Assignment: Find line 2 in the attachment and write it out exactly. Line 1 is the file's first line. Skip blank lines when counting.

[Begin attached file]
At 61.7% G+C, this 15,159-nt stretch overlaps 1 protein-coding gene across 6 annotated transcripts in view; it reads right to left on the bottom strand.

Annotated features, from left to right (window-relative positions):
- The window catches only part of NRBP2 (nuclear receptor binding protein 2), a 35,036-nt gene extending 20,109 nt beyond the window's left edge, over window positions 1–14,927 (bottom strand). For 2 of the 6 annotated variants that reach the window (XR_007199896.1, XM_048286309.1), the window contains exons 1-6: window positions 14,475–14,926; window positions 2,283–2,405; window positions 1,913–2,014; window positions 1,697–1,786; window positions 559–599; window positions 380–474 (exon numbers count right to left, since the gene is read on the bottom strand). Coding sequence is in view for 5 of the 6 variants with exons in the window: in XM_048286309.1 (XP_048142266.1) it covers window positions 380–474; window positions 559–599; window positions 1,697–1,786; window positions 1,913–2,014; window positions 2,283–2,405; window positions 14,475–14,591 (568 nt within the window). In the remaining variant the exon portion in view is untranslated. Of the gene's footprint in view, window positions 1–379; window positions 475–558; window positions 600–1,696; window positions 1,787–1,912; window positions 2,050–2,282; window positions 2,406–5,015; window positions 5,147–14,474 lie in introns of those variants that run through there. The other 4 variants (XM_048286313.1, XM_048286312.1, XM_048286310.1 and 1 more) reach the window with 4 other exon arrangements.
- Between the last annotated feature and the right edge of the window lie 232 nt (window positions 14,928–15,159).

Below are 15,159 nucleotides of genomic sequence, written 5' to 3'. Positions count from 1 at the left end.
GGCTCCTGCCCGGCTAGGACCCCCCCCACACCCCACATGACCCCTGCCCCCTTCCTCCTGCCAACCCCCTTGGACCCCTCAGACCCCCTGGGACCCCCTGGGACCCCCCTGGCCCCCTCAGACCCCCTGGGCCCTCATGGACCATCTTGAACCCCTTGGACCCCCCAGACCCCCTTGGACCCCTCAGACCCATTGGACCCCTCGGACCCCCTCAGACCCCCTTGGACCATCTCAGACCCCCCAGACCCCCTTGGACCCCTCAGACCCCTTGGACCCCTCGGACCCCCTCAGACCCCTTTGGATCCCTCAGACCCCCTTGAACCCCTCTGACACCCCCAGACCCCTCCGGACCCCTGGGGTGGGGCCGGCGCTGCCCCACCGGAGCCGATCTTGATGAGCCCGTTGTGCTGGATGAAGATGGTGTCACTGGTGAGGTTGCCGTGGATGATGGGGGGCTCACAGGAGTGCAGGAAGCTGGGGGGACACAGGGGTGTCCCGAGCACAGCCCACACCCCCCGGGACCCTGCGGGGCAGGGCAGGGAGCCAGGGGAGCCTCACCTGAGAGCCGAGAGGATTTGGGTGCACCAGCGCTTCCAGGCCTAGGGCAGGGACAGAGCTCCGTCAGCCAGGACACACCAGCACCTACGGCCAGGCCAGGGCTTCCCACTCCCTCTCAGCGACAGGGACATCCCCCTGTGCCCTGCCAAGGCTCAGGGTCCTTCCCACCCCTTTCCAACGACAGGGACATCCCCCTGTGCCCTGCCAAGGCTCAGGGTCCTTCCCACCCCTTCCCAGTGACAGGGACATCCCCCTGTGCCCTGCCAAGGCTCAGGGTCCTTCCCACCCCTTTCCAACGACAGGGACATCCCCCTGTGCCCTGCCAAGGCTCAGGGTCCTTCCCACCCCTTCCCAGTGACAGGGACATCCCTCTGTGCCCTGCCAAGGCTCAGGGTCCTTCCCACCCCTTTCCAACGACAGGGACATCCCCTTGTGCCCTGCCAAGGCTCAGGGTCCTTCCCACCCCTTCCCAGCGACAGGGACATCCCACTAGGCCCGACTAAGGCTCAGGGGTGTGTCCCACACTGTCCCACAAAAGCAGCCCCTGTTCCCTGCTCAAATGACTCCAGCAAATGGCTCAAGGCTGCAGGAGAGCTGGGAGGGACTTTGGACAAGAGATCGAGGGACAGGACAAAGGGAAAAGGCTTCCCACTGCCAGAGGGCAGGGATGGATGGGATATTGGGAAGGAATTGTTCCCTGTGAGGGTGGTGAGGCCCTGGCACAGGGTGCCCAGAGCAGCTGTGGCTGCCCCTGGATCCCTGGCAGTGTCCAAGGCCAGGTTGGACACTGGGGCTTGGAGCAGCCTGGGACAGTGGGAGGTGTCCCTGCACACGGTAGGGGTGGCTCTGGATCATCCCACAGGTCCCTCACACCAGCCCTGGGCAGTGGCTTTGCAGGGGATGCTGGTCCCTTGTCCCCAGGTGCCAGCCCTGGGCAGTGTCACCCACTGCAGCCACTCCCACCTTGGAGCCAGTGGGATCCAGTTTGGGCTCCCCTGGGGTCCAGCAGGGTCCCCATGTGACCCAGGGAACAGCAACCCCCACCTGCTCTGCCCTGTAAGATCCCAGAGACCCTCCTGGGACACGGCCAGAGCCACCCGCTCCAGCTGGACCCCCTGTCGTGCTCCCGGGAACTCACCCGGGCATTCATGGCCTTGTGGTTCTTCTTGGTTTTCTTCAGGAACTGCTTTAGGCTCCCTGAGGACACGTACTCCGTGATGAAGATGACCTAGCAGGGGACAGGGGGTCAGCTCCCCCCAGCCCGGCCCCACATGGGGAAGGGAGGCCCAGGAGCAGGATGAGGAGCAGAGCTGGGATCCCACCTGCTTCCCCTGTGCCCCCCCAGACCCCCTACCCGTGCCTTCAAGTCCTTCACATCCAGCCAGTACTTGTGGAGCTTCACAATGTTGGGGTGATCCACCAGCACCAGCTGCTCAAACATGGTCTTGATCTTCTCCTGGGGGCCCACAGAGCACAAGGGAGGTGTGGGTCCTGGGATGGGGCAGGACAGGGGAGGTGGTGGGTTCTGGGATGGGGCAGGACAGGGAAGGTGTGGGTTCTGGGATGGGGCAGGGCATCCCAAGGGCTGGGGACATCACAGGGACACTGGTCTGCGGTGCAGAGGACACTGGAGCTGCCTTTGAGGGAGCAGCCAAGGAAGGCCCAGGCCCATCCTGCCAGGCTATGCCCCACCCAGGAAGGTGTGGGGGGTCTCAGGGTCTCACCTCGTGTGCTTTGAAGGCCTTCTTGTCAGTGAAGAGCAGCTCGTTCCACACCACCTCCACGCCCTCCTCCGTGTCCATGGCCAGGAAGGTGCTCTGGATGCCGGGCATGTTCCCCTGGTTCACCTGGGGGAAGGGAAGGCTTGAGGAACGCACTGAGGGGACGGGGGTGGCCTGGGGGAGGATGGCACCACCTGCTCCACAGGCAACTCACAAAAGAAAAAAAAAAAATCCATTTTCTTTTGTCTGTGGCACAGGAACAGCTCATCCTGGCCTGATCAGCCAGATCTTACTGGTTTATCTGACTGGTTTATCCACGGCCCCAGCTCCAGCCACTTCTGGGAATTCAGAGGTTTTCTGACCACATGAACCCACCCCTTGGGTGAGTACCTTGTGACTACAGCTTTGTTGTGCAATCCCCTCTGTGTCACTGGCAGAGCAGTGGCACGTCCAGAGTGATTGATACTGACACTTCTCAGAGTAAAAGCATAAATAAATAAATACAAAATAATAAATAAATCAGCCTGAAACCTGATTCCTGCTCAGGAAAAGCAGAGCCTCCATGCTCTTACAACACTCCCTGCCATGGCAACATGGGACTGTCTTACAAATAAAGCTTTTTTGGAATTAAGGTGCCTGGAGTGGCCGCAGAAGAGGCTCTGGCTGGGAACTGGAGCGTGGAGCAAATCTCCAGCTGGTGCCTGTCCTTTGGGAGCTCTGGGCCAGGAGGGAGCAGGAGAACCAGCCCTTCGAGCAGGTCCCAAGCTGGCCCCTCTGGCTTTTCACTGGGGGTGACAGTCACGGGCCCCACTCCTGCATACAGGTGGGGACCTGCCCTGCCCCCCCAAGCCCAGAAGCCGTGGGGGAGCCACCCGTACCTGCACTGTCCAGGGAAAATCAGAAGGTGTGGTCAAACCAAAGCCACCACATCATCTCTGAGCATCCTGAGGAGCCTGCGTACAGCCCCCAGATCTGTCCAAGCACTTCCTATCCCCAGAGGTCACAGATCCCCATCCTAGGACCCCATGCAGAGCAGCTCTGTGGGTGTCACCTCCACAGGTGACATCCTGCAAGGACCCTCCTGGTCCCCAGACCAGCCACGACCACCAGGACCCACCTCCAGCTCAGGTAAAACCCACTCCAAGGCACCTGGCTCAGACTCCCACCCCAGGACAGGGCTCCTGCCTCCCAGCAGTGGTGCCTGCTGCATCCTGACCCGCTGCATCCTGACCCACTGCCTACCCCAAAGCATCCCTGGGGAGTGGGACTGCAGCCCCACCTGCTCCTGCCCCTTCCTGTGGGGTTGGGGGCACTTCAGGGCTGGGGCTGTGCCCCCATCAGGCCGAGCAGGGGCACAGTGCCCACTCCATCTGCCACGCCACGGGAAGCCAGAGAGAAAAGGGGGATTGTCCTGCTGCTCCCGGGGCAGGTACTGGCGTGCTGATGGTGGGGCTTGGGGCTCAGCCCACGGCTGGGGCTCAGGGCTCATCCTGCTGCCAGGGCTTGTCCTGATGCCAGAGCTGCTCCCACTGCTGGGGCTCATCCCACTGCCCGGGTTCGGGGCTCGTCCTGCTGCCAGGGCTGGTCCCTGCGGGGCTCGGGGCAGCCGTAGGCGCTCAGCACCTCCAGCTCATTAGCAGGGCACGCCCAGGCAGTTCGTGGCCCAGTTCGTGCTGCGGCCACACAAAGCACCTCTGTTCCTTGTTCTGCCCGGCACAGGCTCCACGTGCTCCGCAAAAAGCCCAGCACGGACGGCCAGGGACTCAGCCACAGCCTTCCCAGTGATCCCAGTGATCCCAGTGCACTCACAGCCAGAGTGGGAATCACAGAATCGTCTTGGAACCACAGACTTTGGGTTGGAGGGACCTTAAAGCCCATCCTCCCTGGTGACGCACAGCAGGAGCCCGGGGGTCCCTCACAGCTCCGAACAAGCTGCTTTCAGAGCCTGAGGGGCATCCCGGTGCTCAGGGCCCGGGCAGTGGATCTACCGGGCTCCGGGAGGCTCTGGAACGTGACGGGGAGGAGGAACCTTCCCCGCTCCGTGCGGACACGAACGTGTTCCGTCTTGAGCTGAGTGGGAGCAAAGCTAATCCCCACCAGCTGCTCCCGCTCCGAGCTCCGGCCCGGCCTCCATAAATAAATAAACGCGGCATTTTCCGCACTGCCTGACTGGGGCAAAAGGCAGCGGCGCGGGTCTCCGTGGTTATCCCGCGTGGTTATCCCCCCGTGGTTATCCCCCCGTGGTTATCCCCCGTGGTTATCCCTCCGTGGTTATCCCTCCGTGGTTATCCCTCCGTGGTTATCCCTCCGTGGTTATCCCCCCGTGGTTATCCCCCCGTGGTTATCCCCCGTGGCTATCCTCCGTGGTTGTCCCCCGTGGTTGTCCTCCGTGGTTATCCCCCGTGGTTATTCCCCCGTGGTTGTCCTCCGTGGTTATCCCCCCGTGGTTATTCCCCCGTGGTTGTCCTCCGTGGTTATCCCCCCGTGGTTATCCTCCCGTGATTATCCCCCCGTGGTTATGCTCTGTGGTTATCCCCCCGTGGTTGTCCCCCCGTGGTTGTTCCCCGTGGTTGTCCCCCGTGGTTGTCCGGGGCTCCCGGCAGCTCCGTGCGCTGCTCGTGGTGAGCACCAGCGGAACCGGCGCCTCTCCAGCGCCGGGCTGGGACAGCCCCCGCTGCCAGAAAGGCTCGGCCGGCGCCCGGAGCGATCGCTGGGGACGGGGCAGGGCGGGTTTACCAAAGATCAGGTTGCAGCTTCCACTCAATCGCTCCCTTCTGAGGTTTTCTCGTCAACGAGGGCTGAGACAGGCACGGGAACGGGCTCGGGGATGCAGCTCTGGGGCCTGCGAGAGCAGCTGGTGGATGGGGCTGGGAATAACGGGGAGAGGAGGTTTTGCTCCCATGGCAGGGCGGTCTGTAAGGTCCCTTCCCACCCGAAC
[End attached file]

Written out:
Annotated features, from left to right (window-relative positions):